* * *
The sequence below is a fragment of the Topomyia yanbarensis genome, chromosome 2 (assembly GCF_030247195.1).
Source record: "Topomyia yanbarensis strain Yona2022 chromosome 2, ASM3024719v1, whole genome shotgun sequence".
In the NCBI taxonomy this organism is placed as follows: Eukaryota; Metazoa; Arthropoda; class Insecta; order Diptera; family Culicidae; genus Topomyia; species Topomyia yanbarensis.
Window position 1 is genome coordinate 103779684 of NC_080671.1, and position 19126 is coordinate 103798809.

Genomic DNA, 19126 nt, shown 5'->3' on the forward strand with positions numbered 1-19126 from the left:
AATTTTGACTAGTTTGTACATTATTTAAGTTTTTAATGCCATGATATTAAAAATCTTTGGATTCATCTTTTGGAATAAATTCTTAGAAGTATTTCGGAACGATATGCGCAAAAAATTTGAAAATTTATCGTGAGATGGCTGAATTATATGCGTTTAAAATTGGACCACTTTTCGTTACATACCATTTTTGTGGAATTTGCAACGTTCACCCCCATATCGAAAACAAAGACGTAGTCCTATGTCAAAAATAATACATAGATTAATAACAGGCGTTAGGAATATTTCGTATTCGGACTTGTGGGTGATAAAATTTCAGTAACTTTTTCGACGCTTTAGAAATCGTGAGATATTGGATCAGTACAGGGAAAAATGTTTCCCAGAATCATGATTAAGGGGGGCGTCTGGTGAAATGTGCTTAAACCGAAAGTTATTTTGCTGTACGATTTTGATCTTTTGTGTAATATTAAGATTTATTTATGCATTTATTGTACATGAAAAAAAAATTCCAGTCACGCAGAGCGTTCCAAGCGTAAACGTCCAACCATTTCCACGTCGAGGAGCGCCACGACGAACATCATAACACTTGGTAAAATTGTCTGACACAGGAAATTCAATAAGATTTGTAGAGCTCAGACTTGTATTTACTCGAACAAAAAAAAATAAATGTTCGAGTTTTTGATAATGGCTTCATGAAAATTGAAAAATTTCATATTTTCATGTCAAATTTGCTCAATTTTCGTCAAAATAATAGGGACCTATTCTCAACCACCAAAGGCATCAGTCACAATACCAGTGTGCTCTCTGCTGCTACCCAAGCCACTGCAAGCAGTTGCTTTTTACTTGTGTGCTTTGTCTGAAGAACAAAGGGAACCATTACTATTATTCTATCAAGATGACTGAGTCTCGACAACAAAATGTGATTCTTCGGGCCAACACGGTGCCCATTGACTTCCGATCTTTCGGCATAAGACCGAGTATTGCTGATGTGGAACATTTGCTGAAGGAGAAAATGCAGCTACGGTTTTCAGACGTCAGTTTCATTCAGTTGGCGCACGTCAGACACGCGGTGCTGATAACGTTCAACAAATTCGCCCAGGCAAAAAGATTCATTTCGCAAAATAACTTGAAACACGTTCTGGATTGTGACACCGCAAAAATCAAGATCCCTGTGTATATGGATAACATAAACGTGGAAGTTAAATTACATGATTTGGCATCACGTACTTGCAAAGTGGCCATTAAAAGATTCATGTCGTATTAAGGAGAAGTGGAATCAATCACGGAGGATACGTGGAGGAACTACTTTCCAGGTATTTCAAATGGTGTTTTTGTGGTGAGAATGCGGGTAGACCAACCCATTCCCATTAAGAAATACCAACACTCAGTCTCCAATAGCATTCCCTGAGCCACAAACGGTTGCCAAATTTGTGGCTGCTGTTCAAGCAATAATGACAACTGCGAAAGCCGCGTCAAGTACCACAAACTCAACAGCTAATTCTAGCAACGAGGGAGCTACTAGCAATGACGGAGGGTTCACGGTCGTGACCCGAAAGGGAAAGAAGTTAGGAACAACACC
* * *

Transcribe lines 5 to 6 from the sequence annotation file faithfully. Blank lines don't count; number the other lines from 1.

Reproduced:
Genomic DNA, 19126 nt, shown 5'->3' on the forward strand with positions numbered 1-19126 from the left:
AATTTTGACTAGTTTGTACATTATTTAAGTTTTTAATGCCATGATATTAAAAATCTTTGGATTCATCTTTTGGAATAAATTCTTAGAAGTATTTCGGAACGATATGCGCAAAAAATTTGAAAATTTATCGTGAGATGGCTGAATTATATGCGTTTAAAATTGGACCACTTTTCGTTACATACCATTTTTGTGGAATTTGCAACGTTCACCCCCATATCGAAAACAAAGACGTAGTCCTATGTCAAAAATAATACATAGATTAATAACAGGCGTTAGGAATATTTCGTATTCGGACTTGTGGGTGATAAAATTTCAGTAACTTTTTCGACGCTTTAGAAATCGTGAGATATTGGATCAGTACAGGGAAAAATGTTTCCCAGAATCATGATTAAGGGGGGCGTCTGGTGAAATGTGCTTAAACCGAAAGTTATTTTGCTGTACGATTTTGATCTTTTGTGTAATATTAAGATTTATTTATGCATTTATTGTACATGAAAAAAAAATTCCAGTCACGCAGAGCGTTCCAAGCGTAAACGTCCAACCATTTCCACGTCGAGGAGCGCCACGACGAACATCATAACACTTGGTAAAATTGTCTGACACAGGAAATTCAATAAGATTTGTAGAGCTCAGACTTGTATTTACTCGAACAAAAAAAAATAAATGTTCGAGTTTTTGATAATGGCTTCATGAAAATTGAAAAATTTCATATTTTCATGTCAAATTTGCTCAATTTTCGTCAAAATAATAGGGACCTATTCTCAACCACCAAAGGCATCAGTCACAATACCAGTGTGCTCTCTGCTGCTACCCAAGCCACTGCAAGCAGTTGCTTTTTACTTGTGTGCTTTGTCTGAAGAACAAAGGGAACCATTACTATTATTCTATCAAGATGACTGAGTCTCGACAACAAAATGTGATTCTTCGGGCCAACACGGTGCCCATTGACTTCCGATCTTTCGGCATAAGACCGAGTATTGCTGATGTGGAACATTTGCTGAAGGAGAAAATGCAGCTACGGTTTTCAGACGTCAGTTTCATTCAGTTGGCGCACGTCAGACACGCGGTGCTGATAACGTTCAACAAATTCGCCCAGGCAAAAAGATTCATTTCGCAAAATAACTTGAAACACGTTCTGGATTGTGACACCGCAAAAATCAAGATCCCTGTGTATATGGATAACATAAACGTGGAAGTTAAATTACATGATTTGGCATCACGTACTTGCAAAGTGGCCATTAAAAGATTCATGTCGTATTAAGGAGAAGTGGAATCAATCACGGAGGATACGTGGAGGAACTACTTTCCAGGTATTTCAAATGGTGTTTTTGTGGTGAGAATGCGGGTAGACCAACCCATTCCCATTAAGAAATACCAACACTCAGTCTCCAATAGCATTCCCTGAGCCACAAACGGTTGCCAAATTTGTGGCTGCTGTTCAAGCAATAATGACAACTGCGAAAGCCGCGTCAAGTACCACAAACTCAACAGCTAATTCTAGCAACGAGGGAGCTACTAGCAATGACGGAGGGTTCACGGTCGTGACCCGAAAGGGAAAGAAGTTAGGAACAACACC